To send light into the darkness of … [humanity’s] hearts – such is the duty of the artist.
– Kandinsky from Concerning the Spiritual in Art.
Art making in the beginning, the first instinctual markings on cave walls and rock faces, was an attempt by the artists to penetrate the rock surface and access the portal to the higher spirits, that might bless their prayers and ease the human journey.
Art over time has not moved forward much from these initial scratching on the membrane between the concrete world and the divine, the unknown. Most art making, thinking mainly about painting here, has remained on the surface, with a focus on making art that is pleasing to the eye.
New Brunswick artist, Deanna Musgrave, has been developing this calling to the divine for some time now, to the point where her art tears open that membrane and pulls the viewer in with tremendous force, as she gives voice to her intention of transformation. We can see this most notably in her recent artwork in the Beaverbrook Art Gallery in Fredericton, entitled Transcendence.
The Beaverbrook Art Gallery, the official art gallery for the province of New Brunswick, the largest art gallery in the Atlantic provinces, was undergoing significant renovations when I made my first visit there this last summer. Terry Graff, former Director and CEO, who also served the organization as its Deputy Director, Chief Operating Officer, and Chief Curator, and was one of the leading forces at Beaverbrook through most of the Beaverbrook renovations and building expansion, states that, “The BAG has always been known for its significant collection of masterworks, ranking it among the very best visual art collections in Canada and the most valuable art collection in the Atlantic region, with works by such renowned artists as Thomas Gainsborough, Joshua Reynolds, John Constable and Salvador Dali.” The extent of the gallery’s physical transformation, an investment of 33 million dollars, has continued over a ten-year period. Graff adds, that “the intention of this major capitol transformation was to not only renovate and update the exiting spaces, but to add significantly more space for the primary purpose of presenting significantly more art and more public programs.” Thus, furthering the prominence of the Beaverbrook Art Gallery within the region and beyond.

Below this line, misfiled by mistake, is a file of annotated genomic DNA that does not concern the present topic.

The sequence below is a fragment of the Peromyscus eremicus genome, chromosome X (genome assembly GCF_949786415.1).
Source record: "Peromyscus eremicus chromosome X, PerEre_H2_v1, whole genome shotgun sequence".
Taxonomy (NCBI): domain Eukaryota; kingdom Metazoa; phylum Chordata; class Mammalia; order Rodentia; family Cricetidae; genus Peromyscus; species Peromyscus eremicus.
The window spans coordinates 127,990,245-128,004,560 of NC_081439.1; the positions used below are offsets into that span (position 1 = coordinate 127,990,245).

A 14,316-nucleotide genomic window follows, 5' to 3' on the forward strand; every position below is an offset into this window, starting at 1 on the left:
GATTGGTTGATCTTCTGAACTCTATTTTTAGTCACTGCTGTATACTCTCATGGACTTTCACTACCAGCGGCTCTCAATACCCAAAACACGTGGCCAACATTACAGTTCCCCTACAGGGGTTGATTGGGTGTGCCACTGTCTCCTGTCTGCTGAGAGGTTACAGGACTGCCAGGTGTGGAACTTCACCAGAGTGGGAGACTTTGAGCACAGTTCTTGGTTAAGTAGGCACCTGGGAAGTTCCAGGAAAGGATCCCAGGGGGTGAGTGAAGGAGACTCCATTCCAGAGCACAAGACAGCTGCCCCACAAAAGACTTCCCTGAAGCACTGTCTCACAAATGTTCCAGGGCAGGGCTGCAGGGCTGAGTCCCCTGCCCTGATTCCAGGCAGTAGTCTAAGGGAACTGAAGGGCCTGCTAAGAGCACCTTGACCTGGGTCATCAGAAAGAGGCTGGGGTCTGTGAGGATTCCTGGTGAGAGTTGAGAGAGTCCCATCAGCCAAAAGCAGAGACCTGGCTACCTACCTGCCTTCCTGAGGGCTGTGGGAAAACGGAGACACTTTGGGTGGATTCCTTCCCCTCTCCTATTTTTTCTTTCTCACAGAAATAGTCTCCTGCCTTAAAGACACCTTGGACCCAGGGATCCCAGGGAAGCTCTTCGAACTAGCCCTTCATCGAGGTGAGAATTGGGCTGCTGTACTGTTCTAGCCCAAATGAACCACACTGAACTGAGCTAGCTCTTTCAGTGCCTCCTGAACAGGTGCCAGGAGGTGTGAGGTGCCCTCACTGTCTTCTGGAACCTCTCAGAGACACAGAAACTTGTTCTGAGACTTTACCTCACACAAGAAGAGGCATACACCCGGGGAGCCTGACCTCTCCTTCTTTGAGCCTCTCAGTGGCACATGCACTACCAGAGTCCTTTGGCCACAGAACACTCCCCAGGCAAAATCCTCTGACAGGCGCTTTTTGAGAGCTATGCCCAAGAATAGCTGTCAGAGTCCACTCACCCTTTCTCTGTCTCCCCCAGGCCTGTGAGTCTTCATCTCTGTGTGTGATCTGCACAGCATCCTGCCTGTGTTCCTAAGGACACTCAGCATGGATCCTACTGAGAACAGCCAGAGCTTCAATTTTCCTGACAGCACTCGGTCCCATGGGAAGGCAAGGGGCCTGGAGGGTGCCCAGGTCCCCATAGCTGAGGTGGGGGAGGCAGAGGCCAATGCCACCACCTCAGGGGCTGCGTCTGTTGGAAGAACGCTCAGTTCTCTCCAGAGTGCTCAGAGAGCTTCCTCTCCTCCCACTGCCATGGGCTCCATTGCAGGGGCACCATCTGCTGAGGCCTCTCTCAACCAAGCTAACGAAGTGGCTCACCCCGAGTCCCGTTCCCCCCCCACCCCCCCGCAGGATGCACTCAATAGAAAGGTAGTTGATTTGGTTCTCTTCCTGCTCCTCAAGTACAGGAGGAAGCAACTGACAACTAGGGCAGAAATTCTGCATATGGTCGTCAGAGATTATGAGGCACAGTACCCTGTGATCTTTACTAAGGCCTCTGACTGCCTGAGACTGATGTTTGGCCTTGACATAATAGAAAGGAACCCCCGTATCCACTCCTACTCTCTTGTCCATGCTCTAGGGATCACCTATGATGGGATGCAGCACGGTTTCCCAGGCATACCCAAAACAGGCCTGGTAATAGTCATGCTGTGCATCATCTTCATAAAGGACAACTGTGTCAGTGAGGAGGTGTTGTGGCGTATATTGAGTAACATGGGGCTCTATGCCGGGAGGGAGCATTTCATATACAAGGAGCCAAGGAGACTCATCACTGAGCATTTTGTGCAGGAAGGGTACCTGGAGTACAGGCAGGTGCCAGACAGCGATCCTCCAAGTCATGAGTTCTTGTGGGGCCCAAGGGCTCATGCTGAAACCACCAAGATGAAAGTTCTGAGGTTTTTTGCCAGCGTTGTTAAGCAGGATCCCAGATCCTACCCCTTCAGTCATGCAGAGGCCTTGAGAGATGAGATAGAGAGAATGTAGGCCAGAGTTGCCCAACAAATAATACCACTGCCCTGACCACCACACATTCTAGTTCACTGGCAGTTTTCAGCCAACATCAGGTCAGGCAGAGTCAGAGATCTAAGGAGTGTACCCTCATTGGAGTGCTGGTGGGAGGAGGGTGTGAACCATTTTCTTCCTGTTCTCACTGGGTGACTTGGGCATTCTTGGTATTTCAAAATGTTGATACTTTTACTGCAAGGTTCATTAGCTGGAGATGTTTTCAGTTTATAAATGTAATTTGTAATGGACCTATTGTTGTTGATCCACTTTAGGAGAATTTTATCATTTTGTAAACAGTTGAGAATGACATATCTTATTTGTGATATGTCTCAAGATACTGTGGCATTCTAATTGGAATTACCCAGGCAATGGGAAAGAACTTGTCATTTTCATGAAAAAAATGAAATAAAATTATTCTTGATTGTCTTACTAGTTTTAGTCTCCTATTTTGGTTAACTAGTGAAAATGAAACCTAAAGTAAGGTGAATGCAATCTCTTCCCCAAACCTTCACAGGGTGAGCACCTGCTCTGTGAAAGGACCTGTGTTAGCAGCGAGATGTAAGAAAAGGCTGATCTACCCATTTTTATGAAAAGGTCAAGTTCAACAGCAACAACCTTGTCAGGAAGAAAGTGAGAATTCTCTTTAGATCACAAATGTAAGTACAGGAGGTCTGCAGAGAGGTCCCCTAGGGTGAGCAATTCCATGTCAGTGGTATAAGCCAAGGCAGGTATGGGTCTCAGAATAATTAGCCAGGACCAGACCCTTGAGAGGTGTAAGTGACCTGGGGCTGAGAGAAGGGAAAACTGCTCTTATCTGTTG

Without really knowing how exactly, I arrived in a hugely cavernous room in the Gallery (which, I later learned is called the Elizabeth Currie Gallery) and there was Deanna’s work on the far wall. In that instant I felt like I had slipped into a kind of other worldliness, at least a different kind of viewing space. The relationship between the art and viewer changed. Transcendence consists of forty-four hexagon shapes strategically angled upwards, as the work moves in tonality from dark to light, covering the entire wall, and having the effect of diminishing the viewer in its expansiveness. Like most of the viewers I witnessed that day, I instinctively moved, glided, across the room to the bottom right-hand corner, the dark side – and for several minutes, I was held transfixed there. A narrative started to form as I followed the emerging and submerging figures struggling in the quagmire of dark brush strokes – a narrative which some might recognize. It played as something familiar on my subconscious.
Later, in my interview with Deanna, the connection was made – The Last Judgement by Michelangelo in the Sistine Chapel. I remember seeing this fresco in the Vatican many years ago, a dark painting with powerful, masculine figures that fills the entire back wall of the high alter. Deanna, in my interview with her, affirms that connection as she reveals an important part of her journey as an artist.
“I feel a deep connection with Michelangelo as he created murals in confluence with architecture that were designed to acoustically support music to inspire altered states of consciousness. When I was in art school his work, The Last Judgement, really inspired me because it integrated those elements of painting with the architecture to inspire a state of awe. That painting also connected with my concerns around duality given that Michelangelo expressed his struggle with it in the self-portrait that is at the center of the work. He painted his face into the sagging flayed skin held up by St Bartholomew. Where he is held, is the dividing line in the composition where you either go to hell or you go to heaven. There is this invisible diagonal line that runs from God through St Bartholomew through the self-portrait down to the anguishing figures below as if to ask the viewer the question about his own fate in a time of less inclusive perspectives. *
“I see my painting as my answer to Michelangelo’s question, from one painter to another, that they will transcend. You can see in The Last Judgement painting that the gestures of the figures that are in hell are referenced in my work as elevating. The reality humans experience of polarity, duality and higher/good versus lower/bad doesn’t exist in Transcendence. My painting also expresses my connection with Michelangelo as he felt like an outcast and he had to express his love of painting and his spirituality in whatever way that he could.”